Now, you might be thinking, “There’s a lot of Kylo Ren floating around here. What about a pairing that doesn’t involve Kylo?” Well, I gotchu, fam.



Ok, NOW you might be thinking, “How on Earth am I going to get my hands on all those expensive legendary upgrades for Bane?” It’s true that Bane will be made exponentially more powerful by plopping a Death Field or a Shien Mastery under his character and going to town. However, there are 24 other Blue ability upgrades for this deck that are currently legal in Standard (as of publishing).

Of those, there are three in particular that I want to direct your attention to. Each one is 3-cost and can provide a unique impact in this deck:

  • Force Rend: You mean to tell me that you can’t get rid of supports in Blue Villain? Not anymore! If you can generate extra resources using Rule of Two, or by saving your money with 0-cost removal like Forsaken and Hidden Motive, you can use the Force Rend special to get rid of your opponents’ big pieces. And, Bane’s ranged side matches up with the modified damage on Force Rend. Can’t afford it? It’s a Villain card, so you can discard it for Anakin’s special!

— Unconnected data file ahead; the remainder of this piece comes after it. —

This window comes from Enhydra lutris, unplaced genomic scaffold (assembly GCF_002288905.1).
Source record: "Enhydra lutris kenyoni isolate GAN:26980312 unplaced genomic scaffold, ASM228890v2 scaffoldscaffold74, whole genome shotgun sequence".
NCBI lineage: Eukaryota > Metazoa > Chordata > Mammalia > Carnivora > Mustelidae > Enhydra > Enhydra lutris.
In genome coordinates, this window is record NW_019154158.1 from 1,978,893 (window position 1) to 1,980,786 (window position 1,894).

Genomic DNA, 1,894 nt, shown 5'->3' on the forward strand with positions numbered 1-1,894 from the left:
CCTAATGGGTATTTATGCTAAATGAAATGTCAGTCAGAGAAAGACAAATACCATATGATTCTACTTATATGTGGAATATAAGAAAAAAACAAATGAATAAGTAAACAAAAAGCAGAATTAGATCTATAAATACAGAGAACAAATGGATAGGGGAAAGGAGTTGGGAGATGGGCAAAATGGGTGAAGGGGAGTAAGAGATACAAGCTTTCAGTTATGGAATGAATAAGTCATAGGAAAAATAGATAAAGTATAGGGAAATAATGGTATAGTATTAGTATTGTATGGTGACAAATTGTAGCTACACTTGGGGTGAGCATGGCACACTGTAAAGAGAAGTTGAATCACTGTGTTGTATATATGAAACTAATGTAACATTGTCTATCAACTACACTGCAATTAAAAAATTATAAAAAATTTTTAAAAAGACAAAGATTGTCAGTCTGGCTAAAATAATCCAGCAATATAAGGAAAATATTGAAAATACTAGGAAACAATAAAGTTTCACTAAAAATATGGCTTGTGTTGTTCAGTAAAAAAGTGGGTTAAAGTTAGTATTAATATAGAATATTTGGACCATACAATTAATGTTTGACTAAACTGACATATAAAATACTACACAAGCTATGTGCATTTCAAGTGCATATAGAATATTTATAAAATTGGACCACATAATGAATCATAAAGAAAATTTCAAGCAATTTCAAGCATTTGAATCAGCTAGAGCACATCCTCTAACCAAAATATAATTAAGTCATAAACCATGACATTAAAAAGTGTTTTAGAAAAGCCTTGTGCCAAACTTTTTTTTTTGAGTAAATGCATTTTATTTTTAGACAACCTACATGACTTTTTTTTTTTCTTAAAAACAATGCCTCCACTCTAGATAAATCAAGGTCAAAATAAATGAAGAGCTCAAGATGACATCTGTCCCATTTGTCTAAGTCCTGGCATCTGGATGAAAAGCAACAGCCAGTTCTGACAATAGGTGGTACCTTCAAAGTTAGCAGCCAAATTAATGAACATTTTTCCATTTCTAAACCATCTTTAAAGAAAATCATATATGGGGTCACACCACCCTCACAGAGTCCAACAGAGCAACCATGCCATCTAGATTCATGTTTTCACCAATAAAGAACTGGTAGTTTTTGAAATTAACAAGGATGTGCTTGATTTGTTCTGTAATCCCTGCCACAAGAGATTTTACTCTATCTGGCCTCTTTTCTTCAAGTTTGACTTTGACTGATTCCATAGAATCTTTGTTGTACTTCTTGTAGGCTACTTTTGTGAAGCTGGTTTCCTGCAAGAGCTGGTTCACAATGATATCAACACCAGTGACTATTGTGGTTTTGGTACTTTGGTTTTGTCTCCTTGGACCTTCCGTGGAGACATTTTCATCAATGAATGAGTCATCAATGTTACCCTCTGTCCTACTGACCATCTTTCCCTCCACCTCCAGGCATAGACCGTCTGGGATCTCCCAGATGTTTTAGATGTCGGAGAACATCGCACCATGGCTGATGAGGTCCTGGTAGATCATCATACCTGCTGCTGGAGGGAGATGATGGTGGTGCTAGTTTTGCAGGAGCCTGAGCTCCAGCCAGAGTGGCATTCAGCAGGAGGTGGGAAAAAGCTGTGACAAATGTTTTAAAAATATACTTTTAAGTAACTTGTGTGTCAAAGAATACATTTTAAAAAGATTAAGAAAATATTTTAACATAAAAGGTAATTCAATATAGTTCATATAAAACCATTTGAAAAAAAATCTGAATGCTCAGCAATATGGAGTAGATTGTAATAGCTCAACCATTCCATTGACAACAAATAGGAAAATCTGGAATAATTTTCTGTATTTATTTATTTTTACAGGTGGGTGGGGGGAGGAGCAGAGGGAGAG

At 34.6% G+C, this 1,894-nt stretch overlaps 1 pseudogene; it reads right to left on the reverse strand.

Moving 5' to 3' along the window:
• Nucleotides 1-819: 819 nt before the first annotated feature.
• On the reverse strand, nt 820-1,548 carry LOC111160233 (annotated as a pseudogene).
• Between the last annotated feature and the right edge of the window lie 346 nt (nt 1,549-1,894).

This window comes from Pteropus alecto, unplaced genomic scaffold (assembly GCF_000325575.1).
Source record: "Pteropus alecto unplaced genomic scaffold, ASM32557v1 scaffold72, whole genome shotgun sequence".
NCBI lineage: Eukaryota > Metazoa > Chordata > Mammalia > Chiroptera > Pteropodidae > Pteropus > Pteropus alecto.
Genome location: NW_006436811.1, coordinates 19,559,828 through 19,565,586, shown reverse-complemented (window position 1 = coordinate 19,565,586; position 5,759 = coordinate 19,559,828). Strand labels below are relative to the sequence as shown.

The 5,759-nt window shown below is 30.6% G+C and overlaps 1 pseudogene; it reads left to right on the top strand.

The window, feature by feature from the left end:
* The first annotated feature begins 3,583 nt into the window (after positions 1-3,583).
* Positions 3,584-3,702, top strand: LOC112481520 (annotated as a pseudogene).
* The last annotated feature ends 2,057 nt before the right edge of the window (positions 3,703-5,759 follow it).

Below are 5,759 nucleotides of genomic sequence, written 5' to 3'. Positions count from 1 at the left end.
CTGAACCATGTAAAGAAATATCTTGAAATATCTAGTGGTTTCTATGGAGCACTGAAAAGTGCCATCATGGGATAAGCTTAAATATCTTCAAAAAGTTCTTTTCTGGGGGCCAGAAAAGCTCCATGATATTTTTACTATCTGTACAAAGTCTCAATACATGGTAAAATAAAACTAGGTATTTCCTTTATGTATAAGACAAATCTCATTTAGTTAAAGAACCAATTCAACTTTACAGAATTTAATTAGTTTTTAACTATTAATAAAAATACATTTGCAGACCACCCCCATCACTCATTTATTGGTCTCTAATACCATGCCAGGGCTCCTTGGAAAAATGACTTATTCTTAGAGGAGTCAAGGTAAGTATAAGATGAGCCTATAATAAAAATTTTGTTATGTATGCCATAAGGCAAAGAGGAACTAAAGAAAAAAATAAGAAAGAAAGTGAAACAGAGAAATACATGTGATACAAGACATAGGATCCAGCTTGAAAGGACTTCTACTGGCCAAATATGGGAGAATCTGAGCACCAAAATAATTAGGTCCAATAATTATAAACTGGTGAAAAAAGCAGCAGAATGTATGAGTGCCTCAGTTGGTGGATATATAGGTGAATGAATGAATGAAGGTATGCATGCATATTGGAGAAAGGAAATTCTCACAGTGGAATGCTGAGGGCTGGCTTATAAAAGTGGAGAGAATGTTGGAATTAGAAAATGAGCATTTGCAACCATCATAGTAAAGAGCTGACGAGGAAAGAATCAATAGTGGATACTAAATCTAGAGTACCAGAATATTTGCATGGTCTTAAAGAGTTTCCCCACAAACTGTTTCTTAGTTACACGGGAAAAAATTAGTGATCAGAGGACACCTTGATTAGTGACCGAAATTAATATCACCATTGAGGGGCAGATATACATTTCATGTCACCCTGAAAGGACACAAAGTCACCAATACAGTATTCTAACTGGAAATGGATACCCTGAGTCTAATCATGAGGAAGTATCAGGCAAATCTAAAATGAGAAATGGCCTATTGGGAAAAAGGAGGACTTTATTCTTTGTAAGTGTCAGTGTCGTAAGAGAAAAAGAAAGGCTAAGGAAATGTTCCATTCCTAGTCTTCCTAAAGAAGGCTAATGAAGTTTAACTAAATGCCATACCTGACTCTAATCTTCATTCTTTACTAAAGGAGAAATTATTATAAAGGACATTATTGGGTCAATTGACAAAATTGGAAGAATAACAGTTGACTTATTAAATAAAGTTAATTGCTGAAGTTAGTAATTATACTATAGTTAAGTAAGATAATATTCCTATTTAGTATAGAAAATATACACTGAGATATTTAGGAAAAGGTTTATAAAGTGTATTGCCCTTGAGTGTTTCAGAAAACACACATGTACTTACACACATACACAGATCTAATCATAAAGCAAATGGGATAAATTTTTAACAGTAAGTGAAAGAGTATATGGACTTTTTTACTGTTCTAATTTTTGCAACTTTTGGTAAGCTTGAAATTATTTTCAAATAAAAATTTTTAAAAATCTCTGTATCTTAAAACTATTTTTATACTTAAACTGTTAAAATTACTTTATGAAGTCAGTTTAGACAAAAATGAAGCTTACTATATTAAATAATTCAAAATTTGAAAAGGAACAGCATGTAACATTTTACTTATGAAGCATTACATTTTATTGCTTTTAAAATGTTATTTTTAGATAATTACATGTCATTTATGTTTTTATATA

• Force Lift: 3 damage sides, two focus sides, and the possibility of MORE support removal in Blue Villain? What else needs to be said?
  • Way of the Force: Yes, this counts for Bane’s ability. For one resource, you can add another Bane die to your starting pool (or a proxy if you’re playing at home!) and have access to two character dice that show 2/3/3. It’s also good fodder to overwrite later if you choose.

Each of these upgrades turn Bane’s special into a 3-indirect side. If you play a 2-cost upgrade on him, you’re still getting value, AND it’s free for the first one! The obvious caveat is, you’re going to have to get your hands on a Bane die, but if you can’t run him elite, this pairing with Rule of Two gives you a creative way to get a spicy new character on the table!

The Rule of Two states that there should always be one to embody the power, and one to crave it. How will YOU exercise the Rule of Two?

Wow, Thank you Kevin! Those are four really interesting pairings for this new plot, but I feel we’d be remiss in publishing an article about a card that features Maul on the art without actually building a pairing around Maul.